Just Jerry

Pinkney, Jerry. Just Jerry: How Drawing Shaped My Life. New York: Little, Brown and Co., 2023.
Jerry Pinkney always loved drawing. He would lie on his bunk bed and draw pictures on the wall. He would lie under the piano in the living room of the small house where he lived and draw pictures in his sketchpad. He would ride his bicycle through the streets of Philadelphia and stop to draw more pictures. School was difficult, especially in the 1940s and 50s when few people recognized dyslexia. But when Jerry picked up a pencil and started to draw, he came alive. This memoir is a vivid account of Pinkney’s childhood and young adulthood. Right from the first page, the style of writing pulls a reader into the life of a boy growing up in a city where African Americans didn’t feel safe if they ventured beyond their neighbourhoods. It immerses readers in the life of a large loving family and shows how Pinkney was able to become one of the most famous children’s book illustrators in America. Highly recommended for readers 10 years old and up. 

Jerry Pinkney illustrated over 100 books. Here are a few…

Pinkney, Jerry. Aesop’s Fables. New York: SeaStar Books, 2000

Pinkney, Jerry. The Grasshopper and the Ants. New York: Little Brown & Company, 2015.

Pinkney, Jerry. The Lion and the Mouse. New York: Little, Brown Books for Young Readers, 2009.
A dramatic wordless book.

Pinkney, Jerry. The Tortoise and the Hare. New York: Little, Brown and Company, 2013.
An almost-wordless version.

Pinkney, Jerry. Noah’s Ark. New York: SeaStar Books, 2002. 
A lovely retelling of the Biblical story with lushly detailed illustrations.

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Making reading fun!

Sierra, Judy. Imagine That! How Dr. Seuss Wrote The Cat in the Hat. New York: Random House, 2017.
Imagine this assignment: write a story that makes reading fun and that uses only 50 different words! That was the inimitable Theodore Geisel’s task in 1954: write something fun for children in the first grade.  Of course, he did it. In fact, he created 47 books in all. This nonfiction picture book illustrated by Kevin Henkes will fascinate readers young and old. And maybe even inspire some budding writers and artists.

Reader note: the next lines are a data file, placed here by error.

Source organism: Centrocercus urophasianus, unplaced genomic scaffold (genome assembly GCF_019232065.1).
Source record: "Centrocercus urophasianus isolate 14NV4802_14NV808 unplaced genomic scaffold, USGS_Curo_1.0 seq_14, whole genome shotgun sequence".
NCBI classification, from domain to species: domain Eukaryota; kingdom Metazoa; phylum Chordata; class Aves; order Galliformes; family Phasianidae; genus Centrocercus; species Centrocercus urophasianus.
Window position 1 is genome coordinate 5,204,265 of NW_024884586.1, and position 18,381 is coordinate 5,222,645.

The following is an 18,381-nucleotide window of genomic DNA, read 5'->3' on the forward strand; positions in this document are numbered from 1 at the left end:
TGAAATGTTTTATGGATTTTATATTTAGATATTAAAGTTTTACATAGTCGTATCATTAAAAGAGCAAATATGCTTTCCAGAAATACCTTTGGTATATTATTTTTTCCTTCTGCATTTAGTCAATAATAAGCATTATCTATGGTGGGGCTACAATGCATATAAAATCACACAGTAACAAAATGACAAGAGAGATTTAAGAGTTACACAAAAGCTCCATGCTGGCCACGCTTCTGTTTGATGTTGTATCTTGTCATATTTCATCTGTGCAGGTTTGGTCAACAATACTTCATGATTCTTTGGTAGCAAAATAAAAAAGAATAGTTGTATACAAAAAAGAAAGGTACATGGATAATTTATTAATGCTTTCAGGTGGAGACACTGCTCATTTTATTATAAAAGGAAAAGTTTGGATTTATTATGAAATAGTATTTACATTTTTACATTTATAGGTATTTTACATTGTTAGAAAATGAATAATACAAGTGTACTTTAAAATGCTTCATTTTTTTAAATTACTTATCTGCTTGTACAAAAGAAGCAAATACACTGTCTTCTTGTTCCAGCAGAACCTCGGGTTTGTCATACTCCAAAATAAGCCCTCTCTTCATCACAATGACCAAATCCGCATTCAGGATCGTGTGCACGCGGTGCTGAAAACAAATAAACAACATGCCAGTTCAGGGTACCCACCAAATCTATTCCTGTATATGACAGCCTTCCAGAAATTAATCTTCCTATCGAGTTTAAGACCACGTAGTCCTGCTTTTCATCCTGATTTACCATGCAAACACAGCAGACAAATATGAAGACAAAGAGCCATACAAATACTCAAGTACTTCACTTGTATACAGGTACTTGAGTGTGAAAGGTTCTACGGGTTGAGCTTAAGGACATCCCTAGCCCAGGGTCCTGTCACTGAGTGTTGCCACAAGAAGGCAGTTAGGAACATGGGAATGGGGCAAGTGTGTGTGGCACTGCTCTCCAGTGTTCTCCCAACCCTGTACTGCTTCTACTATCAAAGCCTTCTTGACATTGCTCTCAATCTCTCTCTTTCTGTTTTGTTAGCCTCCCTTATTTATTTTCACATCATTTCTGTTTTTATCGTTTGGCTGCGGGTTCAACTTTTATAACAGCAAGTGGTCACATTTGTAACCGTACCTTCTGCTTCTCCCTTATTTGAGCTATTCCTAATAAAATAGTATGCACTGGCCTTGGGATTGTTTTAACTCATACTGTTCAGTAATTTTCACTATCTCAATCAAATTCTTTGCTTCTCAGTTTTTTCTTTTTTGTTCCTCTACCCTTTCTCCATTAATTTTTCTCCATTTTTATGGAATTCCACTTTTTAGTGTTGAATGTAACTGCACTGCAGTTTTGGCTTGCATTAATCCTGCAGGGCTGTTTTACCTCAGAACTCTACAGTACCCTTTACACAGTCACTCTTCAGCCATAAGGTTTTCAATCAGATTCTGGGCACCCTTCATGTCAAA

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Ideas for making reading fun!

The Boy on Fairfield Street: How Ted Geisel Grew Up to Become Dr. Seuss by Kathleen Krull with paintings by Steve Johnson and Lou Fancher (New York: Random House, 2004). A heart-warming picture book biography with softly coloured full-page illustrations and small drawings by Dr. Seuss. The old-fashioned style of the paintings and the gentle rhythm of the words create a story that feels like a memory told by a grandparent. Additional information about Dr. Seuss’s adulthood is provided at the end of the book. Highly recommended for readers and listeners 8 years old and up. (Kathleen Krull has written many biographies, both picture books and chapter books, and they’re all a joy to read. Her flowing style of writing makes the informative content sound like someone talking to you, telling you about someone you might like to meet.)

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Thank you, Beatrix Potter!

A Celebration of Beatrix Potter: Art and Letters by More Than 30 of Today’s Favorite Children’s Book Illustrators. New York: Penguin Young Readers Group, 2016.
Artists pay tribute to Beatrix Potter in this celebration of her stories. Tomie de Paolo, Peter H. Reynolds, Rosemary Wells, David Wiesner and 28 more illustrators tell how the famous stories influenced them and share their own unique illustrations to commemorate the 150th anniversary in 2016.
The letters will intrigue older readers who fondly remember the stories from their own childhood. Both the letters and illustrations are highly recommended for teacher-librarians and classroom teachers to use as part of a unit on styles of illustration. [Animals in art; Authors; Illustrators; Beatrix Potter]

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